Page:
PatientsLikeMe, while I was there, eventually raised a hundred million dollars to do that. That was a signal to me, as an aspiring entrepreneur product guy, is seeing signals in the noise. So the company had doubled nearly twice, raised a hundred million dollars to do genetics, and that was a signal to me that there’s enough money and interest and potential innovation in the genetic space, that it might be time to really focus in on that almost completely.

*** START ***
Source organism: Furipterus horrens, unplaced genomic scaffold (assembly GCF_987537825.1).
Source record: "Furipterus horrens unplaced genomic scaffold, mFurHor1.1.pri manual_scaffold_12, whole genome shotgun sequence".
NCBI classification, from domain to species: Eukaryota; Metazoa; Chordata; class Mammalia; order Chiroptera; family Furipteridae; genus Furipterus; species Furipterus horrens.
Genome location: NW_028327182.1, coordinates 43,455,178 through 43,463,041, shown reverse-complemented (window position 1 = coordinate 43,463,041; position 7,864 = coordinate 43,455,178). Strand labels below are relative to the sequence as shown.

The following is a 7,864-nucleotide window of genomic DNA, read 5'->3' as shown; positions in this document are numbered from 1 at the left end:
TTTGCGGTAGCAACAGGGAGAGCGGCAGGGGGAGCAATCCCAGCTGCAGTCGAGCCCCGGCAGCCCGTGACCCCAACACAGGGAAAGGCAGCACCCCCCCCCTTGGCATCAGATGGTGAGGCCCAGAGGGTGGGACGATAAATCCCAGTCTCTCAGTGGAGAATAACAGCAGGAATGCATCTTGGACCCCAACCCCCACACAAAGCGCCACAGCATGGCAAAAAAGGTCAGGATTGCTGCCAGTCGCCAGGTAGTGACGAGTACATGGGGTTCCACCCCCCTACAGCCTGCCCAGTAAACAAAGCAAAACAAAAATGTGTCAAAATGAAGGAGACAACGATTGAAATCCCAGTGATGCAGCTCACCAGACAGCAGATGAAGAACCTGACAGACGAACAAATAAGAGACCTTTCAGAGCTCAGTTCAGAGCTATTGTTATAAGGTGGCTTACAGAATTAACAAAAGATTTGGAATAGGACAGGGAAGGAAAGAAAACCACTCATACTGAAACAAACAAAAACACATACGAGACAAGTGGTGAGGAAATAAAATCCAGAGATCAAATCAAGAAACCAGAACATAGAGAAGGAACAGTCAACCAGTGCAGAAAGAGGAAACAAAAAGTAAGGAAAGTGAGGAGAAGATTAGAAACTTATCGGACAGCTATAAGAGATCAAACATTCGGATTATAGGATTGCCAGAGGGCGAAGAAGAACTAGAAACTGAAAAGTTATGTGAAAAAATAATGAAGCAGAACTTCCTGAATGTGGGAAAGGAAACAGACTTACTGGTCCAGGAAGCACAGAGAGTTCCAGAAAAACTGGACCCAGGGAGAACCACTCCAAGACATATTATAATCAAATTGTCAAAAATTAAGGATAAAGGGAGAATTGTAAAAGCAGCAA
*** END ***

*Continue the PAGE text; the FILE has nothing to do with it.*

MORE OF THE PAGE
I started looking around, and saw a number of different small companies that were doing interesting things in genetics, and eventually met the co-founder and CEO of GenePeeks, Ann Morris, and we got to talking. It was very natural, I wasn’t exactly looking to jump out of PatientsLikeMe immediately because it had a role to play in the genetics integration there, but had the chance to join a ten-person, very small, early start up in purely the genetic space, so I decided to jump on it. Really good opportunity, very, very bright team of people. It had probably been nearly 10 years since I had been exposed to genetics prior to that, just in graduate school at Tufts University. In that last 10 years, it has totally changed and has exploded. The things that they were telling me that they could do, I didn’t think were possible or possible yet, so it’s been really exciting. It was seeing some signal that genetics is really exploding and trying to figure out how to get more in on the ground floor of companies that are doing that.